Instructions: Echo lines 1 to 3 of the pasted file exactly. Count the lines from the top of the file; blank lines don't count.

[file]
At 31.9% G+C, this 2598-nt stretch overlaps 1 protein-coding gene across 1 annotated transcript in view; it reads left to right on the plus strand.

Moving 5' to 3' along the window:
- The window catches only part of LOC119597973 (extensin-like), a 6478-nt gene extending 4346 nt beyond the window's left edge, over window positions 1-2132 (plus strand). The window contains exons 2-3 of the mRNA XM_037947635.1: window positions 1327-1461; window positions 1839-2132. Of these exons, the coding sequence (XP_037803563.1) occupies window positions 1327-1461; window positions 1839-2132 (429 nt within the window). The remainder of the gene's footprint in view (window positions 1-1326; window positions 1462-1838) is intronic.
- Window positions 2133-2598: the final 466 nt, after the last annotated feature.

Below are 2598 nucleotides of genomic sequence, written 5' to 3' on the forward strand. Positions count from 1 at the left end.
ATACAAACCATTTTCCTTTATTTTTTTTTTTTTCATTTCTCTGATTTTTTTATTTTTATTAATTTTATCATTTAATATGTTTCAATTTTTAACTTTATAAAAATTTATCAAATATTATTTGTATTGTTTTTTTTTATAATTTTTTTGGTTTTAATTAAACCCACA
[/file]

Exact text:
At 31.9% G+C, this 2598-nt stretch overlaps 1 protein-coding gene across 1 annotated transcript in view; it reads left to right on the plus strand.

Moving 5' to 3' along the window:
- The window catches only part of LOC119597973 (extensin-like), a 6478-nt gene extending 4346 nt beyond the window's left edge, over window positions 1-2132 (plus strand). The window contains exons 2-3 of the mRNA XM_037947635.1: window positions 1327-1461; window positions 1839-2132. Of these exons, the coding sequence (XP_037803563.1) occupies window positions 1327-1461; window positions 1839-2132 (429 nt within the window). The remainder of the gene's footprint in view (window positions 1-1326; window positions 1462-1838) is intronic.